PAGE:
Published on Jan 19, 2014
http://www.engvid.com/ In this advanced grammar lesson, you learn three ways to express a negative idea more powerfully in English. You'll upgrade your speaking and writing skills seriously by learning these bold expressions. http://www.engvid.com/express-negativ...
Hi, my name is Rebecca, and in today's lesson I'm going to show you how to express negative ideas in a very powerful way in English. Okay? Now, there are many ways to do this, but the way that I'm going to show you teaches you certain expressions which we place at the beginning of the sentence and that emphasize the negative aspect of whatever it is that we're trying to communicate.
Now, this is a bit of an advanced lesson because some of the changes that we have to make in the sentence in order to convey the negative aspect are a little bit tricky, but I think if you follow along, you will understand. And secondly, even if you are not at an advanced level, it's good to understand how these expressions are used, so when people around you use them, you will follow why they're using those expressions and how seriously they are conveying what they want to communicate. Okay? So, let's look.
So the expressions that we can use at the beginning of the sentence are: "Never before", or: "Under no circumstances", or: "On no account". Okay? So these are three different ways that we can express negative ideas. And I'm going to show you now how to incorporate them or how to use them in the context of an English sentence.
So let's suppose in the first example that this is the idea that we want to express. The idea we want to express in regular English without this expression first is:
"We cannot allow this to continue."
Okay? That's your regular sentence. Right? "We cannot allow this to continue." Just ignore the numbers for a moment; I'm going to explain why I've put numbers on them. Now, look what happens to the sentence when we use one of these expressions first to emphasize the negative aspect:
"Under no circumstances can we allow this to continue."
Right? We cannot... We didn't say: "Under no circumstances we cannot allow this to continue." We didn't just add this and keep the sentence the same; we had to make some changes. So what came first? Now, when we use this expression, first we have to use the auxiliary or helping verb, like here: "can". Okay? Then we have to put the subject of the sentence which is: "we", and then you place the main verb. All right? Let's look. So here it said: "We cannot allow", and here we said: "Under no circumstances can we allow this to continue." So this negative part came into this expression, and therefore, the rest of the sentence became positive, but the implication is still negative. All right?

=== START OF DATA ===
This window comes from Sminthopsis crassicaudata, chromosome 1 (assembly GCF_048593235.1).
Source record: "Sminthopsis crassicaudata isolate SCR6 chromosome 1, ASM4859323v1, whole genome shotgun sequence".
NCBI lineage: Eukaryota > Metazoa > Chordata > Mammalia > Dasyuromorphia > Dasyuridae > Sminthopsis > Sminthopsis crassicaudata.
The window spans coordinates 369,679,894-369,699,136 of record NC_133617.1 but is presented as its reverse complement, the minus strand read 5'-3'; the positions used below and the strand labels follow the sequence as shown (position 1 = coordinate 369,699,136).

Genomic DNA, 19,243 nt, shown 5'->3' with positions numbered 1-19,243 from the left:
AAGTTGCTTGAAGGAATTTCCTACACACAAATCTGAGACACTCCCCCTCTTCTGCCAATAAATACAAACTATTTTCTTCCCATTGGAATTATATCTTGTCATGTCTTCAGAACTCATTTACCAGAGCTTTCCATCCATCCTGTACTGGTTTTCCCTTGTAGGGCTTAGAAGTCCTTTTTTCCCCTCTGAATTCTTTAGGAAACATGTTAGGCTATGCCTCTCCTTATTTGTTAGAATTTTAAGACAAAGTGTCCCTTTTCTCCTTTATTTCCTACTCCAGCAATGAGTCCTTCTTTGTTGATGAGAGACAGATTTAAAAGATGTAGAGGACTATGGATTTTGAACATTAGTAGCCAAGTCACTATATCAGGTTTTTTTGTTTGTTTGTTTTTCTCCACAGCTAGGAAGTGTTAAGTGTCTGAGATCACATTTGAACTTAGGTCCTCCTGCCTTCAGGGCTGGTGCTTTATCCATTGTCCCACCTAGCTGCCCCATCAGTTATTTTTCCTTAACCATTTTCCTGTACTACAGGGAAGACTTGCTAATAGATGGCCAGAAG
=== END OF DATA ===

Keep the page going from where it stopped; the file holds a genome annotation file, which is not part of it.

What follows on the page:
Let's look at another example. This is the idea you want to convey:
"We will not admit anyone under 18."
"We will not admit anyone under 18." That's the regular sentence. Now, when we use one of these expressions, we could say:
"On no account will we admit anyone under 18."
So, what happened? "On no account will we admit", all right? So first the auxiliary: "will", then the subject: "we", then the main verb: "admit". Okay?
Let's look at another example.
"We have never spent so much before."
Okay? That's your regular sentence. "We have never spent so much before." When we use another one of these expressions, we say:
"Never before have we spent so much."
Okay? "Never before have we spent so much." Okay? So, you see again that the "never" came at the beginning in the form of this expression, and then the rest of it remained positive, but the overall impression that you give is that you have never spent so much before. Okay?
So these three expressions are very useful and powerful to express negative ideas because right at the start of the sentence you're communicating the message, a very strong message that there is a negative idea that you want to express. Okay?
If you'd like to practice this - which is probably a very good idea - go to our website: www.engvid.com. Thanks very much for watching and good luck with your English.
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